Inspired by personal essays submitted to the New York Times column of the same name, Amazon Prime’s Modern Love premiered its second season with ‘On a Serpentine Road, With the Top Down,’ based on the submitted essay by Doris Iarovici. Written and directed by executive producer John Carney, episode one tells the story of Dr. Stephanie Curran (Minnie Driver, Will & Grace), a remarried widow who struggles to let go of her late-husband’s sports car.
This episode centers on love and grief, Stephanie reluctant to part with The Stag and all the memories she and her eldest daughter Sharon (Zara Devlin) associate with the car. The episode manages to balance Stephanie’s past and former lives to ensure neither experience feels more rewarding than the other, and instead focuses on the individual experience of finding and accepting that balance personally, as it’s far easier said than done; as Stephanie wondered, is it wrong that her late husband is still so present in her life?
At first, the episode only shows Stephanie’s mindset and actions from an outside perspective, only able to see her have a one-way conversation on the way home and give an intentionally unappealing sales pitch when a potential buyer comes to visit. Every action and spoken word is that of someone who wants to convince themself they aren’t as affected as they are, which Driver conveys effortlessly, especially when the root of the issue stems from something as complex as a dead spouse.
It’s only when she can no longer delay the inevitable that the audience becomes privy to Stephanie’s inner thoughts as she admits her true concerns about selling the car to both herself and her late-husband Michael, portrayed by Tom Burke (Mank), the source of her grief and the memories keeping her attached to the car the final pieces to the puzzle of why this story even had to be told.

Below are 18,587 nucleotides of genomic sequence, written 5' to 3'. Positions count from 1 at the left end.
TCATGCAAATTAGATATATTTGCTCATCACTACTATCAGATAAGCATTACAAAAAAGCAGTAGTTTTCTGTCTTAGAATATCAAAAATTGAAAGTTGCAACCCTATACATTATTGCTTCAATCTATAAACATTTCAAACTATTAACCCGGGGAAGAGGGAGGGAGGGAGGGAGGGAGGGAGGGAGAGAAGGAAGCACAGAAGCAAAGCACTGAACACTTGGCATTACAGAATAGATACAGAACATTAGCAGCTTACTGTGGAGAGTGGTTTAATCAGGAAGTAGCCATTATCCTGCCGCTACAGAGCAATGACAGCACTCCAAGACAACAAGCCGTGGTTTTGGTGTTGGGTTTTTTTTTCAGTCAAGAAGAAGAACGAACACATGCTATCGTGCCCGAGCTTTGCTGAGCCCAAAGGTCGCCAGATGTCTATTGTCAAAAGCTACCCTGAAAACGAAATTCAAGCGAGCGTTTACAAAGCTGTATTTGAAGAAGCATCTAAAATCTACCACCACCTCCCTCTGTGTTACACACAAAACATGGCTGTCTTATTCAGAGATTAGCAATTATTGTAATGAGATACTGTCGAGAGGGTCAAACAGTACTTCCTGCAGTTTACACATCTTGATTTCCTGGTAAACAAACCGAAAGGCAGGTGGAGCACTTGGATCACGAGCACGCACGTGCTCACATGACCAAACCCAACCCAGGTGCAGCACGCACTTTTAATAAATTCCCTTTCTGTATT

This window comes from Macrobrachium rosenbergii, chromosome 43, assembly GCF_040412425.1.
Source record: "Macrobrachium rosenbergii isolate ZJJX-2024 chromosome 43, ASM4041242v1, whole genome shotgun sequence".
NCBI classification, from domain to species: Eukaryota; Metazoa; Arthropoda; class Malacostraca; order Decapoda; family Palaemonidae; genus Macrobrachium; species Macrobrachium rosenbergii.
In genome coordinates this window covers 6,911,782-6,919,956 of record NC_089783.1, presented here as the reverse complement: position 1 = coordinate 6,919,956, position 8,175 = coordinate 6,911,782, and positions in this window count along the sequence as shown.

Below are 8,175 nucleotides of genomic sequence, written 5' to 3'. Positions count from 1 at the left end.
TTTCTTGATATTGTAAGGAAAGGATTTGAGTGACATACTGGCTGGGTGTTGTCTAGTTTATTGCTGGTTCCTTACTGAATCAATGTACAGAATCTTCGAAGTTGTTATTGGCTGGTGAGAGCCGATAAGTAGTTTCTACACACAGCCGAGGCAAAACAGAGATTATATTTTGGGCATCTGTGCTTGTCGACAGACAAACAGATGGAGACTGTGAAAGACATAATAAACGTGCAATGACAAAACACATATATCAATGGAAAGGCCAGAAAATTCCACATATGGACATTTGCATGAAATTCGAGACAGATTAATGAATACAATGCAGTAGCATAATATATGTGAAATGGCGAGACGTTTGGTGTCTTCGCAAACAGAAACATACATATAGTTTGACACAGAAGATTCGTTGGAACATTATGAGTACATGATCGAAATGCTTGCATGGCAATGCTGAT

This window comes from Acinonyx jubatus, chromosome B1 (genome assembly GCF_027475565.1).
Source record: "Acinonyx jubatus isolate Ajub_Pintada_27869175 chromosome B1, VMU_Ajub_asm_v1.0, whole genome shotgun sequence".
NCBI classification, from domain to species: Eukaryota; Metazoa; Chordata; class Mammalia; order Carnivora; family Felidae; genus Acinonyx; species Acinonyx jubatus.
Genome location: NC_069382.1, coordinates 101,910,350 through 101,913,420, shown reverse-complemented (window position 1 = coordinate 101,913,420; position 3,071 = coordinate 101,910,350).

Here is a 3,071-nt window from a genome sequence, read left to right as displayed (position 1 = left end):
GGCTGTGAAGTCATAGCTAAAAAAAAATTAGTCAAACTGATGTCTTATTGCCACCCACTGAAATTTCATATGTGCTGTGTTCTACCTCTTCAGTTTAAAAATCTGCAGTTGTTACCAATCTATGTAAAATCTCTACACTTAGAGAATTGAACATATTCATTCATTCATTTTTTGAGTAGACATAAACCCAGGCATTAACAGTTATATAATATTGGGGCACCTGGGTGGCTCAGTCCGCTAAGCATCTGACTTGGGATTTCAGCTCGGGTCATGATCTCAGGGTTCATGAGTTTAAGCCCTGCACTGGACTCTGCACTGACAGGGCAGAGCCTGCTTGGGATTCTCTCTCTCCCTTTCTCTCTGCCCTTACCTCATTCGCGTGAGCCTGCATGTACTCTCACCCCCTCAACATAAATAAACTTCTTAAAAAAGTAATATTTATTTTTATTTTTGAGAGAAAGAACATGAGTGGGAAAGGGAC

She is initially unwilling to explain the reason for her hesitance to her second husband Niall (Don Wycherly, Wild Mountain Thyme), not wanting to admit her lingering attachment to anyone including herself. But when she finally comes clean, all the questions raised throughout the episode about how Stephanie should feel or what the “right” steps to take are resolved when Niall simply says, “It’s love and grief, baby. There are no rules.”
This episode manages to emulate the experience and aftermath of loss without diminishing any love or relationship from the past or present. This story is not about falling in love, but rather accepting that moving on doesn’t mean having to be rid of all the love and memories that were created, and for the season premiere of a show that seeks to portray realistic relationships and experiences, this was a successful opener that establishes just how real the series is willing to go when it comes to these stories, and while absolutely heartbreaking, the end gives more than enough hope to continue forward to the next episode.